I Pet Him on My Left Side
Every time I look at this article header, I go back to my favorite movie from my childhood the cult classic “Ladyhawke” where the monk (who has booby trapped his property always says “Follow on the Left Side”
I have a young dog, that is pretty new to dog training (I really haven’t done much at all in the lines of real obedience training, mostly I have worked on exercise and manners) but I pet him mostly only on my left side.
That’s right let that soak in for a bit.
Now I say “mostly” because I don’t want people to get all concerned that I don’t pet my dog in all kinds of places all of the time. I do actually, but I am conditioning him to like my left side.
Why on earth do I only pet him on my left side?
I suppose you could now ask why do I care about heel position.
Well, the first thing is that I compete in dog obedience.
Now I am a convert to competition, as I have spent most of my lifetime hating getting up in front of people and especially being judged. I guess that is because as soon as I get up in front of everyone I already assume they are judging me!
But in order to be a better dog trainer and learn more of my craft and more precision I started competing. After a few wins, I decided I kind of liked it; it almost negated the sick feeling I got every time I got out on the field (although truth be told, I still get sick to my stomach).
I still have a love hate relationship with competition.
I have friends who go out there and aren’t bothered at all and they rock it! I still shake and quiver and look down and make mistakes but I am getting better all the time and it pushes me as a human to get over some of my fears.
So with this little guy I hope to rock the competition world… or at least force myself to put a few titles on him for my own well-being!
So, long boring story short, he needs to know and be happy in “heel” position because he will be spending a lot of time there.
The Other Reason
Because if he is in heel position he is not out front pulling on his leash!
Think about it in its simplest form if your dog is on your left side with his right shoulder blades parallel to your left leg (this is heel position) and he is prancing there in a 2 or 3 foot space and looking up at you gazing into your pupils; he can’t be pulling and straining and looking at the neighbor dog or the kids down the street.
So this is just another big, did I mention BIG, reason to condition him that heel position is “THE place to be!”
And, he LOVES it!!!
I let him out of his crate and he FLIES (sometimes I think he does have wings) into heel position, even when I don’t have treats in my hand.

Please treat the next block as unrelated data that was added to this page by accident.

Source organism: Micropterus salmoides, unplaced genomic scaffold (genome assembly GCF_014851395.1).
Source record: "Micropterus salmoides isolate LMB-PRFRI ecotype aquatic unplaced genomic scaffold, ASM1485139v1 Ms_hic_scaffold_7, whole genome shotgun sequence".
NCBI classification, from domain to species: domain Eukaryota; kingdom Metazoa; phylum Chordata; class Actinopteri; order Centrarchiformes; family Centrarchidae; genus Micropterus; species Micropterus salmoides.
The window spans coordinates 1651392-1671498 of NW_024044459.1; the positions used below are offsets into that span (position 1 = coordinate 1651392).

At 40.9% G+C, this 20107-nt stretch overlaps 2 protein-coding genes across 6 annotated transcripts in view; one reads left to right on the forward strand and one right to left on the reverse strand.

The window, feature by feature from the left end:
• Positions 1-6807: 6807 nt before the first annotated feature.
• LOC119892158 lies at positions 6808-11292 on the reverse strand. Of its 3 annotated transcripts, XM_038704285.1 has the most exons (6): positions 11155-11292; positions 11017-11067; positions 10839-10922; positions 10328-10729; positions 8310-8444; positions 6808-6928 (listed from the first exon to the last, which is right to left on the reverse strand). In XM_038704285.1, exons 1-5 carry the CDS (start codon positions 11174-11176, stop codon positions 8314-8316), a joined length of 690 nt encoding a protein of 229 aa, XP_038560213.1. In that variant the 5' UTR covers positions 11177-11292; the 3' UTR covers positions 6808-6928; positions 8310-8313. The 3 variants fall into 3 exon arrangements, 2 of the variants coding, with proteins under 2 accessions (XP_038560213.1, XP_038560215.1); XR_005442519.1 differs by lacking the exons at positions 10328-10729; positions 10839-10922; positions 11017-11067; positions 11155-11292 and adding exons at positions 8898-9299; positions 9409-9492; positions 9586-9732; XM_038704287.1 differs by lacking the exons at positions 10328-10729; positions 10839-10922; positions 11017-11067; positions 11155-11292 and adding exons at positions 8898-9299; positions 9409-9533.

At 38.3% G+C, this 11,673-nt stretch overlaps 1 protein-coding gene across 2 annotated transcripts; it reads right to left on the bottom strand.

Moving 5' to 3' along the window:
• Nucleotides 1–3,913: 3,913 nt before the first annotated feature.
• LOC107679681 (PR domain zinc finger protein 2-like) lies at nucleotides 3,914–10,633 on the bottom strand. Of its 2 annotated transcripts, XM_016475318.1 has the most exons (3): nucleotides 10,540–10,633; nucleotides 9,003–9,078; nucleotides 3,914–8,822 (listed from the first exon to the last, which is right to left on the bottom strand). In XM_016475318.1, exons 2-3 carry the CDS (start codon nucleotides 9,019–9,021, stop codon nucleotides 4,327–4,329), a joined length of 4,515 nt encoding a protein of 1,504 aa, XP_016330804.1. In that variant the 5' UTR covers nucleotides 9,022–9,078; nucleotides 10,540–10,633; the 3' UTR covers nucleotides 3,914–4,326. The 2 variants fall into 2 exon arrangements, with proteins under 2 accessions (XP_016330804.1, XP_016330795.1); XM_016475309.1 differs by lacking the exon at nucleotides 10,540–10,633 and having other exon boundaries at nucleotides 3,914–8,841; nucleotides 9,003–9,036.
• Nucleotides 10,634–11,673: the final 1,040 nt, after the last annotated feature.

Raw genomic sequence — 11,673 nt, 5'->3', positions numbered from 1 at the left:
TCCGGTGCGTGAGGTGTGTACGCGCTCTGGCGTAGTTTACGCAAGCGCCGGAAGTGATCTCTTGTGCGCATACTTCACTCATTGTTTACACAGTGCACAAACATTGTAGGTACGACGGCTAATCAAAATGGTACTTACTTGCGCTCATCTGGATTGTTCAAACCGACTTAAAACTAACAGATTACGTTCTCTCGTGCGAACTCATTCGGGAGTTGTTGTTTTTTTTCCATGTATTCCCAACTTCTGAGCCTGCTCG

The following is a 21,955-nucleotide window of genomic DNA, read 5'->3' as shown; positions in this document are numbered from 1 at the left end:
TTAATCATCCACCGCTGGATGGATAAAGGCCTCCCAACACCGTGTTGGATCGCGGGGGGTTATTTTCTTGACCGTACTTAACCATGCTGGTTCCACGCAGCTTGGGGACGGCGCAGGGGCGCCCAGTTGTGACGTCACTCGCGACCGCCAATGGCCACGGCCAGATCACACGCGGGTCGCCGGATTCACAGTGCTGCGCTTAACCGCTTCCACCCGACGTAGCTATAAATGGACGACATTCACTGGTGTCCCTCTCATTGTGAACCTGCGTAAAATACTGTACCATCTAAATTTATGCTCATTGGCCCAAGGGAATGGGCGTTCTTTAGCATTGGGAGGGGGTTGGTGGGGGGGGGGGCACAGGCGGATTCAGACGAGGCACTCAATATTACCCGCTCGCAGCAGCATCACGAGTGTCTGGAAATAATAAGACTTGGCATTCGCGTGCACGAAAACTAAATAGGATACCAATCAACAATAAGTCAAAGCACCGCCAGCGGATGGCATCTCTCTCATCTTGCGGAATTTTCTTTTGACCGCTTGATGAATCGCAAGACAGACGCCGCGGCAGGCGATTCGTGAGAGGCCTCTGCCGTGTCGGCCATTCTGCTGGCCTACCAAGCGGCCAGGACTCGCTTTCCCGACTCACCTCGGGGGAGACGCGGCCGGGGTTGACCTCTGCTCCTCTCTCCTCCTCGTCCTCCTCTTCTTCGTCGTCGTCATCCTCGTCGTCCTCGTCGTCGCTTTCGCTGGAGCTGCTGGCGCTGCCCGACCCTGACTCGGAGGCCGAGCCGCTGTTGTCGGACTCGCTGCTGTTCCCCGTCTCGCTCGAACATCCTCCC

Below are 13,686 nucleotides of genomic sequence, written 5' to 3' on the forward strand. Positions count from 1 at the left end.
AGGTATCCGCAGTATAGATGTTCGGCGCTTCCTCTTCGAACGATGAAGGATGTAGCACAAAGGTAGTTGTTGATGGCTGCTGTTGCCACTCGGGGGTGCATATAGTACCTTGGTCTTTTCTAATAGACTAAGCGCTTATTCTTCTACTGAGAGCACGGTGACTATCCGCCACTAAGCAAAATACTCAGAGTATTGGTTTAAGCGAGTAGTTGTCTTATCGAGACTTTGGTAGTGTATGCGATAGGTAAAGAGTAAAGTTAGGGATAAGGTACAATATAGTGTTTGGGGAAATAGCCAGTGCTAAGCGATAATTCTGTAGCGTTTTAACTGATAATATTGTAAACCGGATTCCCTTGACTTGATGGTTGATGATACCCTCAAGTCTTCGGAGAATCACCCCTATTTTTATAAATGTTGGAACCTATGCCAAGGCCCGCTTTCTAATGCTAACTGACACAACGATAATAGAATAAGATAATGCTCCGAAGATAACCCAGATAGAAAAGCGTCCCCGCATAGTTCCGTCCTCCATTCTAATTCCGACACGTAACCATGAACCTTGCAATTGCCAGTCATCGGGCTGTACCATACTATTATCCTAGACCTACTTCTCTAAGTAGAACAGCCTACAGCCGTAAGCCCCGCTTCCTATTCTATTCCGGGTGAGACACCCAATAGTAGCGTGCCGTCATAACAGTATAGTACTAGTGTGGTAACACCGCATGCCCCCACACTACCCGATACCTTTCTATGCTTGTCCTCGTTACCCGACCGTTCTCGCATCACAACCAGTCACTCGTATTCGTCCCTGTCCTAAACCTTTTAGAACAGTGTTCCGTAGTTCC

When he is in heel (and especially if he is looking up at me)I pet, scratch, and praise him which is a strong motivator for him (it won’t be AS strong for all dogs) more on finding your dog’s motivator click here.
He likes to be petted and he likes attention, in some ways he thrives on it. I also run him (mildly) beside my bike to get him the exercise he needs; and when we stop for oncoming cars or a stop sign he dives his head into my lap for affection.
Don’t Get Me Wrong
I use treats when we train, and I use toys to build his drive (for more on building your dog’s drive for better obedience click here) but affection and praise is also a great motivator.
So for him, I am conditioning him that affection comes when he is on my left side in heel position. For reasons of training I encourage him to find heel and I only reward him there.
Do I Want to Scratch Him on My Right Side?
Of course I want to scratch him no matter where he is; and in certain circumstances of course I do (not everything is regimented dog obedience) but I also like to be consistent.
So right now I have a dog that would totally prance off leash on my left side just to get a snuggle.
Now in his near future I am going to have to fade the scratching and snuggling as this is not smiled on when you compete, so he will learn to work for the BIG reward at the end… perhaps a jump into my arms or a tummy rub after; but we have plenty of time to work that out!
The important thing is to give him what he wants and what he needs and also to condition him and use it to my benefit! That is what great dog training is all about!
I have been a professional dog trainer and pet sitter for over 20 years. I am a Certified Professional Dog Trainer, through the international Certification Counsel of Professional Dog Trainers. I have trained and worked with police, Schutzhund and personal protection dogs. I trained Assistance Dogs in a men’s prison and ran my own nonprofit organization to take adult dogs from shelters and to train them to assist children and adults with disabilities, at no charge to my clients. My nonprofit organization and I were nominated for several awards of merit and even made the front page of the Denver Post. I was a veterinary technician for many years, where I learned about all aspects of health and preventative medicine. I have trained and worked with exotic animals and cheetahs. I introduced a temperament testing program in my local shelter and sat on the board of directors. I volunteered with my dog “Mr. Snitch” and helped local children learn to read. I have attained obedience titles and several blue ribbons. I am constantly in search of ways to continue my education and excellence when it comes to animals, their behavior and their health.